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Boyfriend of slain boy's mother to enter manslaughter plea

Photo of Elijah Lewis, 5, of Merrimack, N.H., courtesy of Merrimack Police
Photo of Elijah Lewis, 5, of Merrimack, N.H., courtesy of Merrimack Police

The boyfriend of a slain 5-year-old New Hampshire boy's mother plans to plead guilty to manslaughter, according to a court document.

Joseph Stapf, 31, was originally charged with child endangerment and witness tampering in connection with Elijah Lewis' disappearance. He also plans to plead guilty to second-degree assault, falsifying physical evidence, and witness tampering, according to a plea notice filed Friday in court.

A plea-and-sentencing hearing for Stapf was scheduled for Jan. 4, 2023. The fully negotiated plea carries a sentence of 22 to 45 years in prison, according to the document filed by Stapf's lawyer.

Elijah's mother, Danielle Dauphinais, 36, has pleaded not guilty to murder charges.

Lewis was missing and later found dead in Abington, Massachusetts, last October. An autopsy showed he suffered facial and scalp injuries, acute fentanyl intoxication, malnourishment and pressure ulcers.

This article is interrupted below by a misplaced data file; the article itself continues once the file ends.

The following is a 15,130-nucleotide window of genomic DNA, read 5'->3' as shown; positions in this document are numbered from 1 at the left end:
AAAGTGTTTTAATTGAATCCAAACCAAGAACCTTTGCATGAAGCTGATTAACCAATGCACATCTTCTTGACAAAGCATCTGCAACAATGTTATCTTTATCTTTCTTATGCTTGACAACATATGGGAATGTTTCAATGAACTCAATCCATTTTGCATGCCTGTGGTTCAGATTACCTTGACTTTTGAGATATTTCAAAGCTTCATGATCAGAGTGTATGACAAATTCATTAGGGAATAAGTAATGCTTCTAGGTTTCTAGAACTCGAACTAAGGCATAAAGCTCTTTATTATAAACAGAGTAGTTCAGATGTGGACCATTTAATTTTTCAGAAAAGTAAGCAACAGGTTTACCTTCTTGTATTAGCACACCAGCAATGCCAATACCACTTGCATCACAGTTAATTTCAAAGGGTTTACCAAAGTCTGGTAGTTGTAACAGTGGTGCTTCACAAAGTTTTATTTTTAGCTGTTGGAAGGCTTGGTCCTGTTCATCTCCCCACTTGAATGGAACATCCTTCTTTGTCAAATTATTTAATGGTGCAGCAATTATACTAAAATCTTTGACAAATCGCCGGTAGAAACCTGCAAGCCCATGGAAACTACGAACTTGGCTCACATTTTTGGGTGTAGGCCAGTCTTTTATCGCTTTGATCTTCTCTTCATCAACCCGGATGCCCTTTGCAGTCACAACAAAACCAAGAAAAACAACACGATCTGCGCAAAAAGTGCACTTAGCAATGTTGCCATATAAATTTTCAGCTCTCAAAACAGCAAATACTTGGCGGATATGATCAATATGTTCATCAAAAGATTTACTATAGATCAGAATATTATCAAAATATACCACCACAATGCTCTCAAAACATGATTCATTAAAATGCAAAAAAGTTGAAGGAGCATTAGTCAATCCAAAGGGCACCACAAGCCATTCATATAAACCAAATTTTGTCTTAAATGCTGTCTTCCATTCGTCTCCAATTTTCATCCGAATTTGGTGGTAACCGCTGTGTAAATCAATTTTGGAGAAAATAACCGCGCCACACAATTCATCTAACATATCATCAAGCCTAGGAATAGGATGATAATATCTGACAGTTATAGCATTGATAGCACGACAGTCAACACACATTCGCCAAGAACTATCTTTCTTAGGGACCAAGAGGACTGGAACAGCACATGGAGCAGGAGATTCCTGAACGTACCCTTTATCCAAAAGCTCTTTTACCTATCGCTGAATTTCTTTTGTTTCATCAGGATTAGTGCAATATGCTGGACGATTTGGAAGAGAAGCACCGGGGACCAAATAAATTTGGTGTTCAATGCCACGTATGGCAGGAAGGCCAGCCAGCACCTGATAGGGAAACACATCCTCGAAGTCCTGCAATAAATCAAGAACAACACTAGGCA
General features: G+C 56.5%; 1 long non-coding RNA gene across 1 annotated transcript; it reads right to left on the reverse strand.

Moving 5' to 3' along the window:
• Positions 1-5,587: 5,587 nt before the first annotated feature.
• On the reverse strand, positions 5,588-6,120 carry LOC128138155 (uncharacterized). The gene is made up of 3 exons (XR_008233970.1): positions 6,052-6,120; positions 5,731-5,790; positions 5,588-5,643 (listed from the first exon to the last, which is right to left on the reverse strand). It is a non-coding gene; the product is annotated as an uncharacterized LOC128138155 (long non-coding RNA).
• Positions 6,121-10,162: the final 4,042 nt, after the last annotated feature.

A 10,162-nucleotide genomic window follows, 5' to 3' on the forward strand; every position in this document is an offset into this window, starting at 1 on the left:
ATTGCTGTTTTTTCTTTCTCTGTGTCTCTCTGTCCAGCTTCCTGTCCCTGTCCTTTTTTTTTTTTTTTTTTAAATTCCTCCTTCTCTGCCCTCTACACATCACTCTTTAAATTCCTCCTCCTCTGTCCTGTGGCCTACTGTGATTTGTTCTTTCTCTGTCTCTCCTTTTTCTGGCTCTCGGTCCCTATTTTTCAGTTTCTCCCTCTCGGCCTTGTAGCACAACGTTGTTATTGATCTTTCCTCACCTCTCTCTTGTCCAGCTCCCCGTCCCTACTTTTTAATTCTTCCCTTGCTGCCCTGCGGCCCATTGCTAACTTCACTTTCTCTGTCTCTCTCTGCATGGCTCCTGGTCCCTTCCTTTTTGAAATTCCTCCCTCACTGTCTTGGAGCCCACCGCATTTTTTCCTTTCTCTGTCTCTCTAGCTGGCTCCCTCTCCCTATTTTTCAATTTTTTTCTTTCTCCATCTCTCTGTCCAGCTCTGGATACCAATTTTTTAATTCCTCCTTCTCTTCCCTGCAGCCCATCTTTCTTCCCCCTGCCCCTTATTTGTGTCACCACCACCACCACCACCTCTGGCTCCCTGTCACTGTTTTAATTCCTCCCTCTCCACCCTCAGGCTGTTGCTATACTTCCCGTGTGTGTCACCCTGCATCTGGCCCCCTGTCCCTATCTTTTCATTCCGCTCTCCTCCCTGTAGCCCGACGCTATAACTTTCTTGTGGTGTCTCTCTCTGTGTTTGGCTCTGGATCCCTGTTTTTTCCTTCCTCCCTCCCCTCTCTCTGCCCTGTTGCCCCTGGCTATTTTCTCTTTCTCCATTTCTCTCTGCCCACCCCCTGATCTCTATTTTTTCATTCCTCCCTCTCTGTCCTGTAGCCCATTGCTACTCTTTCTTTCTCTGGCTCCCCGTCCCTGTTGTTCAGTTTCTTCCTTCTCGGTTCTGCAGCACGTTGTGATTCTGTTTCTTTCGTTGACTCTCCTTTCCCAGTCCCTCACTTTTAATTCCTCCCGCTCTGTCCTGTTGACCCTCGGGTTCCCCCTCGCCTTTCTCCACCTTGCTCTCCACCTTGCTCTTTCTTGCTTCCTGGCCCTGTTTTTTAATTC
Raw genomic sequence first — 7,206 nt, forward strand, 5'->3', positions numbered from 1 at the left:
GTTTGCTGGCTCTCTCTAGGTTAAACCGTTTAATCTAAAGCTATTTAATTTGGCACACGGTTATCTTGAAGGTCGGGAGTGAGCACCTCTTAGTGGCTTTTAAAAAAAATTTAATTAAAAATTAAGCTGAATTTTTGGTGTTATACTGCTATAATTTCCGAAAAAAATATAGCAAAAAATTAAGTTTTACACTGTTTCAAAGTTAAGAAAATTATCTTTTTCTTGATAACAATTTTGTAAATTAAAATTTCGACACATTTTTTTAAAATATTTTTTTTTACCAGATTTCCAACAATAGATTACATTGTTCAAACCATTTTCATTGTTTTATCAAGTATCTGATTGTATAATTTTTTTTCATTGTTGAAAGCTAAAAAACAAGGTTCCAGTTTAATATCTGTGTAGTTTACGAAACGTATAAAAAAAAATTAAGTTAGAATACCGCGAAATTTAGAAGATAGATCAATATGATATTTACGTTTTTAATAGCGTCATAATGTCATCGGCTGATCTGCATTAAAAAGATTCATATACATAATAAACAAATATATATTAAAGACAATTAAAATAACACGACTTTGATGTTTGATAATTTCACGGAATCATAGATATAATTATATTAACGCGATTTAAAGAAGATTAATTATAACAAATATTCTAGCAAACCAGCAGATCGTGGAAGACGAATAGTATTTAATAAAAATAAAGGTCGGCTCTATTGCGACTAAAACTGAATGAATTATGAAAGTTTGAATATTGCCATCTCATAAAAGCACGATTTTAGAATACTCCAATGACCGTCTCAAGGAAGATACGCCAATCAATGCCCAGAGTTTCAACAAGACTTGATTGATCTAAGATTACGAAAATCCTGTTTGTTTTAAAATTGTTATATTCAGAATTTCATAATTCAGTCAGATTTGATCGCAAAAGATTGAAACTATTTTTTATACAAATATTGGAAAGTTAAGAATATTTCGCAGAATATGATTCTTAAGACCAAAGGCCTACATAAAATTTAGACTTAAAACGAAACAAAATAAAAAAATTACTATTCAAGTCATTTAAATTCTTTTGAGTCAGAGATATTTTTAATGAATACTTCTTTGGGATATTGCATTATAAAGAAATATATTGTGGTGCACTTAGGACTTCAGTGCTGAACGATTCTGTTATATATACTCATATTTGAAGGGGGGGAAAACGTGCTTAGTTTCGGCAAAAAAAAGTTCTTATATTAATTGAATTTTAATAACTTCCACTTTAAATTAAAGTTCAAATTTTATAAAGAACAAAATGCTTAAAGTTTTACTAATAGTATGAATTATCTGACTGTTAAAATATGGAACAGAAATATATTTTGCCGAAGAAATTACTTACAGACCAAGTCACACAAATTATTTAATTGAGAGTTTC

When Lewis was still missing, Stapf and Dauphinais were arrested in New York that month on charges of witness tampering and child endangerment. Days after their arrest, Elijah's remains were found. Both Dauphinais and Stapf remain in jail.

Dauphinais was indicted earlier this year on one count of first-degree murder alleging that she purposely caused her son's death, one count of second-degree murder alleging she acted recklessly in causing his death, and three counts of witness tampering. She pleaded not guilty. Some motions have been filed in her case; a hearing is scheduled for Oct. 26.

Dauphinais is accused of killing her son sometime between Sept. 27, 2020, and Sept. 24, 2021. She also is accused of telling two people to lie and say the boy was with them in October and telling a third not to talk to investigators.

Arrest records have been sealed and lawyers are under an order keeping the information confidential.

"Counsel cannot discuss the facts of the case in open court with the Court without breaking the Court's confidentiality order," according to a document from one of Staph's lawyers requesting a status conference before the judge in August.

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